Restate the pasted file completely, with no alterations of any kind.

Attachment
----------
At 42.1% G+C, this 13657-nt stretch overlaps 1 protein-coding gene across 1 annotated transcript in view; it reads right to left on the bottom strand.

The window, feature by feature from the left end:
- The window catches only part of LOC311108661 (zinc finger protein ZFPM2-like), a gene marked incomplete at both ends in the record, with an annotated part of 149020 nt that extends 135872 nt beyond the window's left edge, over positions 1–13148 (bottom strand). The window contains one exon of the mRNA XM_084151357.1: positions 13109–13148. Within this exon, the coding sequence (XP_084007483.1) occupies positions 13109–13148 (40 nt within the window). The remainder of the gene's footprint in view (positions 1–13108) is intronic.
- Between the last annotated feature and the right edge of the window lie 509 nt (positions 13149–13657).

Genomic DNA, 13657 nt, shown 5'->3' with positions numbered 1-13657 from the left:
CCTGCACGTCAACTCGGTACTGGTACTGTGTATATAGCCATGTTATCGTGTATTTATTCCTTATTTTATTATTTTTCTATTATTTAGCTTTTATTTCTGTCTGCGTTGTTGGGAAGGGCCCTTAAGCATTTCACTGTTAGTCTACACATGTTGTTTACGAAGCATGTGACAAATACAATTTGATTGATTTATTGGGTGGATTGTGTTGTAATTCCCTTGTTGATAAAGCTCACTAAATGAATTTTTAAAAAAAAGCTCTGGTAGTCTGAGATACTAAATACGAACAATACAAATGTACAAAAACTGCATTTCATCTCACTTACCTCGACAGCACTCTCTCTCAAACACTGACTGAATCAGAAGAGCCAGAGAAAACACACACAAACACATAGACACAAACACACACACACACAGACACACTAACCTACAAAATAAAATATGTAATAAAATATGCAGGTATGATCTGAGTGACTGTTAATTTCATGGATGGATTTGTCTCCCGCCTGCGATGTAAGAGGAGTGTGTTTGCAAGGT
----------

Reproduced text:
At 42.1% G+C, this 13657-nt stretch overlaps 1 protein-coding gene across 1 annotated transcript in view; it reads right to left on the bottom strand.

The window, feature by feature from the left end:
- The window catches only part of LOC311108661 (zinc finger protein ZFPM2-like), a gene marked incomplete at both ends in the record, with an annotated part of 149020 nt that extends 135872 nt beyond the window's left edge, over positions 1–13148 (bottom strand). The window contains one exon of the mRNA XM_084151357.1: positions 13109–13148. Within this exon, the coding sequence (XP_084007483.1) occupies positions 13109–13148 (40 nt within the window). The remainder of the gene's footprint in view (positions 1–13108) is intronic.
- Between the last annotated feature and the right edge of the window lie 509 nt (positions 13149–13657).

Genomic DNA, 13657 nt, shown 5'->3' with positions numbered 1-13657 from the left:
CCTGCACGTCAACTCGGTACTGGTACTGTGTATATAGCCATGTTATCGTGTATTTATTCCTTATTTTATTATTTTTCTATTATTTAGCTTTTATTTCTGTCTGCGTTGTTGGGAAGGGCCCTTAAGCATTTCACTGTTAGTCTACACATGTTGTTTACGAAGCATGTGACAAATACAATTTGATTGATTTATTGGGTGGATTGTGTTGTAATTCCCTTGTTGATAAAGCTCACTAAATGAATTTTTAAAAAAAAGCTCTGGTAGTCTGAGATACTAAATACGAACAATACAAATGTACAAAAACTGCATTTCATCTCACTTACCTCGACAGCACTCTCTCTCAAACACTGACTGAATCAGAAGAGCCAGAGAAAACACACACAAACACATAGACACAAACACACACACACACAGACACACTAACCTACAAAATAAAATATGTAATAAAATATGCAGGTATGATCTGAGTGACTGTTAATTTCATGGATGGATTTGTCTCCCGCCTGCGATGTAAGAGGAGTGTGTTTGCAAGGT